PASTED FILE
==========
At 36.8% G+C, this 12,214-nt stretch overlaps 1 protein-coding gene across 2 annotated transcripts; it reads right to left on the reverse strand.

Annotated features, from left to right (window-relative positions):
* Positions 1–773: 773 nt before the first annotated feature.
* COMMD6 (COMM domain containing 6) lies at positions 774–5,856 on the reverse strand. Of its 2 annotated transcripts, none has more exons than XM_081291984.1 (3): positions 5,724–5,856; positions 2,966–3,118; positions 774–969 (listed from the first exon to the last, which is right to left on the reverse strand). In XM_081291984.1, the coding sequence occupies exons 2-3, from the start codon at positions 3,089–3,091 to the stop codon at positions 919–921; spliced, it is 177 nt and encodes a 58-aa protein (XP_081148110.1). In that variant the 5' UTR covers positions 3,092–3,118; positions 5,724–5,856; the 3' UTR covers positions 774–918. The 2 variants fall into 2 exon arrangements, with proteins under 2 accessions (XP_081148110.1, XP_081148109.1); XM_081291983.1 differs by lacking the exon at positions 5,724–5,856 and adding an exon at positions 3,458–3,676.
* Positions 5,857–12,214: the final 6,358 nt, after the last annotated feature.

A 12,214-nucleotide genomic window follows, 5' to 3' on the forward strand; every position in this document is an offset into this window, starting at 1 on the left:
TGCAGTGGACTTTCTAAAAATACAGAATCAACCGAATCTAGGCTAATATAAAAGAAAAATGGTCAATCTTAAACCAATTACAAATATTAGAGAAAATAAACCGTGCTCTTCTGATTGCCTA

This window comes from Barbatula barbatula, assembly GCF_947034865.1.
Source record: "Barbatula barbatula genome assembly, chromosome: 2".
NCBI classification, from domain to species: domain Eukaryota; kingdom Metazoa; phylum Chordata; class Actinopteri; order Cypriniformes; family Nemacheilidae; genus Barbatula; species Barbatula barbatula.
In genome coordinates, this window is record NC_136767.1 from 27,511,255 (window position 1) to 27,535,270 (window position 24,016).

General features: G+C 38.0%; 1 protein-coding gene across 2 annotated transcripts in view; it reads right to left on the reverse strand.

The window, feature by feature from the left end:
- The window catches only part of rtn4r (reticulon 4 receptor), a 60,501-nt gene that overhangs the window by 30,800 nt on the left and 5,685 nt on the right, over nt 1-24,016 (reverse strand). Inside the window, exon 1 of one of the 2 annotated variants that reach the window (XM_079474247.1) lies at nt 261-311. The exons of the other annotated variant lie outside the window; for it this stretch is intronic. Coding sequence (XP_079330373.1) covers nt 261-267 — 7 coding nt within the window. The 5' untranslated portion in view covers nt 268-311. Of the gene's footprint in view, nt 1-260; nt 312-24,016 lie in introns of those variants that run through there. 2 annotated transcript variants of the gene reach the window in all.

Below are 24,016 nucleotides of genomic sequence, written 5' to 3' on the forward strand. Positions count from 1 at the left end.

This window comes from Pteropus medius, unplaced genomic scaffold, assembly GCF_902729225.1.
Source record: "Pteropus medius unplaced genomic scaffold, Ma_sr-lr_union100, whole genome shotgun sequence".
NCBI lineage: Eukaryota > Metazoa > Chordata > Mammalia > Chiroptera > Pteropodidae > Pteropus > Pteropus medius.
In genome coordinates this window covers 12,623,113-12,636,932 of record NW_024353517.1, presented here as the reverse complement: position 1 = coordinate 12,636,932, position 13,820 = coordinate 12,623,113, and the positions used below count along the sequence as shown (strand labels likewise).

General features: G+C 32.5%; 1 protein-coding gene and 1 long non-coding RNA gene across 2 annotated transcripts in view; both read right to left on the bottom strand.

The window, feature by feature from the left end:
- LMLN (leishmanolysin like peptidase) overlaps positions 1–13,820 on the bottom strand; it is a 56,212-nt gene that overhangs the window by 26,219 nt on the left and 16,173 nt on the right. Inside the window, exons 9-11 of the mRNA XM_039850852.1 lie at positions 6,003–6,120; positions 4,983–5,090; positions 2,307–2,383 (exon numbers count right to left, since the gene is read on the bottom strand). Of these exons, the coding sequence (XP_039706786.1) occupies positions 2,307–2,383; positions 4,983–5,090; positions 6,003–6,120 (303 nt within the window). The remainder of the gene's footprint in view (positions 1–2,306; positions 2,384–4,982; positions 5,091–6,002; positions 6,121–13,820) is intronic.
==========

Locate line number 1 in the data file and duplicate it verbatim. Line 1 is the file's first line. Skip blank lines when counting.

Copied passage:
At 36.8% G+C, this 12,214-nt stretch overlaps 1 protein-coding gene across 2 annotated transcripts; it reads right to left on the reverse strand.